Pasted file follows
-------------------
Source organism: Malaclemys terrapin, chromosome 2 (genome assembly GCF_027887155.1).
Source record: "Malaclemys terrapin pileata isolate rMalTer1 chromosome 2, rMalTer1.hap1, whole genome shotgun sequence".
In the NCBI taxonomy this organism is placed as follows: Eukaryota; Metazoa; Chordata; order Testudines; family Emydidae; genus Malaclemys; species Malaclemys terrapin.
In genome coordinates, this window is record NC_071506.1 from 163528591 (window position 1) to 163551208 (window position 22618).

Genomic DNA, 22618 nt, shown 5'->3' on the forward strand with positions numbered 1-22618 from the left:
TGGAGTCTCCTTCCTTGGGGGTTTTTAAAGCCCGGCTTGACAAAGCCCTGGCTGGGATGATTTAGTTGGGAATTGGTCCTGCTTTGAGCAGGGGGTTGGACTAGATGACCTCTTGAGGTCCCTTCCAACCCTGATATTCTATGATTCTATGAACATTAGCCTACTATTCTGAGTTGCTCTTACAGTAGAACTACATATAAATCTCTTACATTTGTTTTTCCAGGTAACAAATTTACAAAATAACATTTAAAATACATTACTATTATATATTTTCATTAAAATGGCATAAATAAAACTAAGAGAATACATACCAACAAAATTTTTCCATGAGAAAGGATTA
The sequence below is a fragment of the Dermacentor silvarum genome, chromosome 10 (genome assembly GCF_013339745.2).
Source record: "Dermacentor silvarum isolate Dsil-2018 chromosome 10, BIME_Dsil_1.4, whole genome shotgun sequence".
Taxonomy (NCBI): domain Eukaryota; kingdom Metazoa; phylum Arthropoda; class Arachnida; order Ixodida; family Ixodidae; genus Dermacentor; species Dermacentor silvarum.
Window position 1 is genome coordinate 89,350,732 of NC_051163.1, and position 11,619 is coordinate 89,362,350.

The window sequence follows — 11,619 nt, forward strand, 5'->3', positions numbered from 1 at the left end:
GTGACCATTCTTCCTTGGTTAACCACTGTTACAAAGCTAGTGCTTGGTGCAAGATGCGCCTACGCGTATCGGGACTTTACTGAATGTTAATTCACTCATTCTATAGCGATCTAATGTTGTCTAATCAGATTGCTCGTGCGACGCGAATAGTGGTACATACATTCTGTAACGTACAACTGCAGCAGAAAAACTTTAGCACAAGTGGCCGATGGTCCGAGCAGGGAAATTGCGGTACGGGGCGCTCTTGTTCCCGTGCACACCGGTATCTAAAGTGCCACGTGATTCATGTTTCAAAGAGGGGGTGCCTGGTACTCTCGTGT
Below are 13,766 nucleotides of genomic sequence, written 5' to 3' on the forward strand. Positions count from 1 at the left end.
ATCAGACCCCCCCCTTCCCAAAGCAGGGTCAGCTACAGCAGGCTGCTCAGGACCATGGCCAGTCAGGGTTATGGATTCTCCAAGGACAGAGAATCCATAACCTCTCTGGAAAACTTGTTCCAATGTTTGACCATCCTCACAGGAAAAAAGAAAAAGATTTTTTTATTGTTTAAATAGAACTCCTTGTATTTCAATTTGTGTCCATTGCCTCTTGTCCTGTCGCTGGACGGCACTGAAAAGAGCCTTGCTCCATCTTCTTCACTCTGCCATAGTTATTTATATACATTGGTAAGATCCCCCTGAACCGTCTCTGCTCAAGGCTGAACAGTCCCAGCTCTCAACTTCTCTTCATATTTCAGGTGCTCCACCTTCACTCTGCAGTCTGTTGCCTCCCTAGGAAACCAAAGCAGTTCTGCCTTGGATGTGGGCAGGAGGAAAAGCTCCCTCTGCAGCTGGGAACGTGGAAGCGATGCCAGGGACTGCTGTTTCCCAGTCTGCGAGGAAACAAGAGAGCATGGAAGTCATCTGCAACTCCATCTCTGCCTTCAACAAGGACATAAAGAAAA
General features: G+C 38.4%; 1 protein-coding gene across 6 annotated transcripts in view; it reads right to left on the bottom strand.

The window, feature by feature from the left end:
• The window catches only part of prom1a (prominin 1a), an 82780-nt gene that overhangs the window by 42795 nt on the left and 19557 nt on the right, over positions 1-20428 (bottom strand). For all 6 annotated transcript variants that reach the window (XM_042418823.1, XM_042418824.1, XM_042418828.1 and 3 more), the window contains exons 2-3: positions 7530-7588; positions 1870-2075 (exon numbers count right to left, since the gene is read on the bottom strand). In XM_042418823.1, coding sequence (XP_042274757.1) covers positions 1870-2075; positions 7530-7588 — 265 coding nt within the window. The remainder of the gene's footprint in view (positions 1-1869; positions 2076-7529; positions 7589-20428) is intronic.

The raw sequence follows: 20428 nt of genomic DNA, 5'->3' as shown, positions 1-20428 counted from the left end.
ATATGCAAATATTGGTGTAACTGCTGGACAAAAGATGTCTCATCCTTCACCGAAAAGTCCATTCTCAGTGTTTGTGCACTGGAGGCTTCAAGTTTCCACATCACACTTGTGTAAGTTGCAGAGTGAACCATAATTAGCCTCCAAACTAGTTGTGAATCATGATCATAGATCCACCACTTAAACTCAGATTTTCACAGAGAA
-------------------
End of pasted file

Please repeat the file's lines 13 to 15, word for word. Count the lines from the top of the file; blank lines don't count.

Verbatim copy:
Below are 13,766 nucleotides of genomic sequence, written 5' to 3' on the forward strand. Positions count from 1 at the left end.
ATCAGACCCCCCCCTTCCCAAAGCAGGGTCAGCTACAGCAGGCTGCTCAGGACCATGGCCAGTCAGGGTTATGGATTCTCCAAGGACAGAGAATCCATAACCTCTCTGGAAAACTTGTTCCAATGTTTGACCATCCTCACAGGAAAAAAGAAAAAGATTTTTTTATTGTTTAAATAGAACTCCTTGTATTTCAATTTGTGTCCATTGCCTCTTGTCCTGTCGCTGGACGGCACTGAAAAGAGCCTTGCTCCATCTTCTTCACTCTGCCATAGTTATTTATATACATTGGTAAGATCCCCCTGAACCGTCTCTGCTCAAGGCTGAACAGTCCCAGCTCTCAACTTCTCTTCATATTTCAGGTGCTCCACCTTCACTCTGCAGTCTGTTGCCTCCCTAGGAAACCAAAGCAGTTCTGCCTTGGATGTGGGCAGGAGGAAAAGCTCCCTCTGCAGCTGGGAACGTGGAAGCGATGCCAGGGACTGCTGTTTCCCAGTCTGCGAGGAAACAAGAGAGCATGGAAGTCATCTGCAACTCCATCTCTGCCTTCAACAAGGACATAAAGAAAA
General features: G+C 38.4%; 1 protein-coding gene across 6 annotated transcripts in view; it reads right to left on the bottom strand.